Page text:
By Wendy Woloshyn.
Several years ago, we wrote a blog post on what we termed the “perils” of unpaid internships. The topic was particularly…topical at the time (2014), as the Canadian Press then reported that unpaid internships were “on the rise in Canada, with some organizations estimating…as many as 300,000 people currently working for free at some of the country’s biggest, and wealthiest, corporations.”
Recently, we’ve received a number of questions from employers about hiring volunteers. Given this, and the similar issues that arise with interns and this category of worker, we decided it was time to update our post to cover both these types of free labour.
What’s the Big Deal?
When it comes to unpaid internships, you may ask: “What’s the big deal?”. If the intern is willing, the work is good, and the employment conditions are otherwise favourable, where’s the harm in a short-term, unpaid working relationship which results in valuable industry experience for the employee?
As for volunteering, this can be valuable experience for anyone entering (or returning to) the workforce, not to mention fundamental to the success of certain types of organizations.
Since we’re employment lawyers, our focus in this post will be on the negative legal implications of including unpaid interns and volunteers in your workforce (while acknowledging that the negative socio-economic impacts of such arrangements can also be significant).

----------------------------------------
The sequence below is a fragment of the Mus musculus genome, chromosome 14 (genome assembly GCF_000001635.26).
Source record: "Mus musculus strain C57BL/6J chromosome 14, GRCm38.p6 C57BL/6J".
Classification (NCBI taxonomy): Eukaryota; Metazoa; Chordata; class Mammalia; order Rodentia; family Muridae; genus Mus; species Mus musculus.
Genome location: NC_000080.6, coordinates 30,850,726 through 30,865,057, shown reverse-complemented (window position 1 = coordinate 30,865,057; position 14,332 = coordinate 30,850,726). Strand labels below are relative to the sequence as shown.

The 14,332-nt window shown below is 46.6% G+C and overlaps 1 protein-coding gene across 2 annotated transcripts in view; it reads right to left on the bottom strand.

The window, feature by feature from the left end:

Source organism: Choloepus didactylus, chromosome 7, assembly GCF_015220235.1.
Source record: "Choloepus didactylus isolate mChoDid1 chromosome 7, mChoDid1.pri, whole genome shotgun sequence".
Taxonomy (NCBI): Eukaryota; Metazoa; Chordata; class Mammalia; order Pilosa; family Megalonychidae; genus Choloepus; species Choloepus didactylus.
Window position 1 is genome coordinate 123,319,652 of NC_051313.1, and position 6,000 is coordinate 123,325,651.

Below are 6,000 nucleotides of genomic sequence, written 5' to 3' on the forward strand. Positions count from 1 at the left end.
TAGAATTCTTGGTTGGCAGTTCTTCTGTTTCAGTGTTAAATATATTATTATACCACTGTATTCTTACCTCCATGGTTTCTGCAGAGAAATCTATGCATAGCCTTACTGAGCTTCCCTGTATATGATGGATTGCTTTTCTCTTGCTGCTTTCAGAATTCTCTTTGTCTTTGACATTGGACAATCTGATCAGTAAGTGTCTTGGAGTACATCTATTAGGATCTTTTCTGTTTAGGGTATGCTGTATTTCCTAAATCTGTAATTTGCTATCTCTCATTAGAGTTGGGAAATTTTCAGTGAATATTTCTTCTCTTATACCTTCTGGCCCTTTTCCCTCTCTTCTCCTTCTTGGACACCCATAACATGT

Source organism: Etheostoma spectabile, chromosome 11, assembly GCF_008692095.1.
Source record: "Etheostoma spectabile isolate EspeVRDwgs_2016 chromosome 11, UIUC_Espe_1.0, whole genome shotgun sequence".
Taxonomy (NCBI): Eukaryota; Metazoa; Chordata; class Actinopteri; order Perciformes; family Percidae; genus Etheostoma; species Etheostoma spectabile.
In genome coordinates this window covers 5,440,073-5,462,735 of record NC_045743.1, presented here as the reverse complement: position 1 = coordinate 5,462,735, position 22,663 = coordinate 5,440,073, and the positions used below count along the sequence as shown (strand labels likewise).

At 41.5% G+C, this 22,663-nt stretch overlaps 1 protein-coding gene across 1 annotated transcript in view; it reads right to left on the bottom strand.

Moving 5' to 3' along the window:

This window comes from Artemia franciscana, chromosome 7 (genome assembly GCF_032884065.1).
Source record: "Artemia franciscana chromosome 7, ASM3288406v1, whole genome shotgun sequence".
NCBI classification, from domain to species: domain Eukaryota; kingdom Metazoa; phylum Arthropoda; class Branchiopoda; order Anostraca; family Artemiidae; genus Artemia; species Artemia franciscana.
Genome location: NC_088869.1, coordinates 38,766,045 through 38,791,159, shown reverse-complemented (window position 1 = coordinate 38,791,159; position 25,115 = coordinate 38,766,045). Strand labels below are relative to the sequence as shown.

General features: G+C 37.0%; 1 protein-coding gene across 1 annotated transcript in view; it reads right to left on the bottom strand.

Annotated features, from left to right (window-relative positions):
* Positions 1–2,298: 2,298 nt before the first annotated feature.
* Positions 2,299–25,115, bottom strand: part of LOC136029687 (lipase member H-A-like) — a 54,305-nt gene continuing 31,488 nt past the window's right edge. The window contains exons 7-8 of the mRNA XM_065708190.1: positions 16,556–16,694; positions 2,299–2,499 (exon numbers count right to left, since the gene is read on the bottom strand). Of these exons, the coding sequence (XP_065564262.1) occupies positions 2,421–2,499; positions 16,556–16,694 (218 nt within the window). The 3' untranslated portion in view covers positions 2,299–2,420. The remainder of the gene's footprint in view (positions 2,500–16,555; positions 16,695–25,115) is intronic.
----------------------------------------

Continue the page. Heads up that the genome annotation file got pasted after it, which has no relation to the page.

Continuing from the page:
Employment Standards Definitions
In BC, the Employment Standards Act (the Act) and related regulations set out employee minimum entitlements to wages, vacation, overtime pay, severance and the like.
Although there is nothing in the Act per se regarding interns, internships or volunteers, the legislation defines the terms “employee”, “employer” and “work” very broadly, such that an employer must be very careful when choosing not to pay a worker. Specifically, under the Act,
- An “employee” includes a person an employer allows, directly or indirectly, to perform work normally performed by an employee, and a person being trained by an employer for the employer’s business
- An “employer” includes a person who controls, directs or employs an employee
- “Work” means the labour or services an employee performs for an employer
If someone meets the above definition of employee, the employer MUST pay them at least minimum wage (subject to certain limited exemptions).
While there is no definition of intern or internship in the Act, the Interpretation Guidelines Manual which accompanies the Act specifically refers to these concepts.
In commentary accompanying the definition of “work”, the Manual explains that if the definitions of work, employee and employer are all satisfied, an internship will be considered “work” under the Act and therefore must be paid. The Manual also clarifies that a practicum (defined as hands-on training for post-secondary students required by their curriculum and resulting in a certificate or diploma) is not considered “work” under the Act.